Recents in Beach

UK State Surveillance - Investigatory Powers Act 2016

It's been around for years in various guises, but unfortunately it looks like the ridiculously intrusive 'snoopers charter' bill has become law in the UK.   The Investigatory Powers Act 2016 is basically a surveillance law that requires ISPs and telephone companies to store everyone's digital history for 12 months.  This data then must be supplied to a list of 'approved agencies' on demand - people like police, security services and some official government agencies.

That's worth thinking about, a democratic elected government wants access to everything you do online for 12 months.  Every tweet, every web page you view, every video you watch, every song you listen to - all available for a selection of Government departments to peruse at their leisure.  It's a completely unprecedented level of access - a level right up there with the very worst authoritarian regimes across the world.   Make no mistake though, the Investigatory Powers Act will become an excuse, a legitimate blueprint for intrusive spying and surveillance across the world.

The excuses are the usual predictable ones which are used by these same regimes, heightened security threats, safety of our citizens, essential for combating terrorism.   However remember this huge amount of data is the ordinary browsing history of millions of innocent ordinary people, our privacy completely destroyed on the slim chance of catching a particularly careless or stupid terrorist.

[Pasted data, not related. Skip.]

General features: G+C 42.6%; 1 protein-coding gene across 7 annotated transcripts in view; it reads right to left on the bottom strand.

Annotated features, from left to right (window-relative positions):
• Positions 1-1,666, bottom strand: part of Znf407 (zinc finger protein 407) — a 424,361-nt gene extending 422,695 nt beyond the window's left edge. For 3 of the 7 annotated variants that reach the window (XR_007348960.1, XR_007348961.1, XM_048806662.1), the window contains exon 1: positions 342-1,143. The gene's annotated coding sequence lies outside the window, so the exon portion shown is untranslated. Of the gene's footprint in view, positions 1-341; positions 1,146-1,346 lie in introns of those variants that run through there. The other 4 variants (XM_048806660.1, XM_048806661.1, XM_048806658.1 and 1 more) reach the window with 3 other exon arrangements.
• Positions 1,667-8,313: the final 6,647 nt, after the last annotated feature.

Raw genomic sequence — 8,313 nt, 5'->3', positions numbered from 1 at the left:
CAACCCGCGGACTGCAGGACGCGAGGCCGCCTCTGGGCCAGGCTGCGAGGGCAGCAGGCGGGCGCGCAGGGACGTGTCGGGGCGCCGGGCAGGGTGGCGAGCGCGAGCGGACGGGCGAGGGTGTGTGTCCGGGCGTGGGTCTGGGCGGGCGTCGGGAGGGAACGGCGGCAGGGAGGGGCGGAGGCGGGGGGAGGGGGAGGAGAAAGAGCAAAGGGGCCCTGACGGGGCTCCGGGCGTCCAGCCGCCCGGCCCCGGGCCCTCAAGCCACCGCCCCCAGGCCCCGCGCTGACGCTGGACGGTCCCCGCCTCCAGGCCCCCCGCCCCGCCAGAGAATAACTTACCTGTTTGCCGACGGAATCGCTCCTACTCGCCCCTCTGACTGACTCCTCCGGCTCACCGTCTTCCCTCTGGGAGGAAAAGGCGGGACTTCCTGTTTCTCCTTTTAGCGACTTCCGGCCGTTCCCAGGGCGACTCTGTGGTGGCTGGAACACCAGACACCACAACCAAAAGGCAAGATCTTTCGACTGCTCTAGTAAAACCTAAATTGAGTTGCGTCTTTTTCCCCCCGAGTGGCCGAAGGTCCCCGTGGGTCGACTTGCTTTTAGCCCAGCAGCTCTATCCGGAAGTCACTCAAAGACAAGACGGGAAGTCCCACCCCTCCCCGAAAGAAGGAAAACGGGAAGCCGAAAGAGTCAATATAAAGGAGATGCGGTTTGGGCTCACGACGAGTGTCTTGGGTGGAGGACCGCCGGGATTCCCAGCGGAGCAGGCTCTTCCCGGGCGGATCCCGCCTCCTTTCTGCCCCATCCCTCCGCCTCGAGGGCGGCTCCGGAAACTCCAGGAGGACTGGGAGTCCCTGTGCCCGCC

It doesn't stop there though, there are more powers granted to the security services.  Powers to hack into phones and computers, the power to collect data in bulk, although they've already been doing this illegally for years anyway.    Access to journalists call and web data is also allowed even if they're trying to maintain confidentiality - handy for cover ups and blocking unwelcome investigative journalism!

If the internet had been around in the heydays of the KGB and Stasi, it's probably not far off the model they would have applied.  It's basically total surveillance with a hint of respectability and privacy rights, all easily bypassed with a slight justification and a judges signature.

Is the total sacrifice worth it?  Will we become completely terror free? Terrorists picked up in their droves whilst planning attacks on innocent people?   Of course not, there are ways to avoid detection - you can use encryption and residential VPNs to hide your communications.   There are lots of inexpensive security services which will ultimately block all but the most concerted efforts.  Will the average well funded terrorist be able to afford $10 a month to use a VPN?   Of course they will, and inevitably you will be left with the security services left spying on the rest of us whilst their data passes by in a blur of encrypted gibberish.

The security services will be left spying on innocent people like you and me whilst the terrorists laugh down their encrypted channels as yet another civil liberty has been taken from us.

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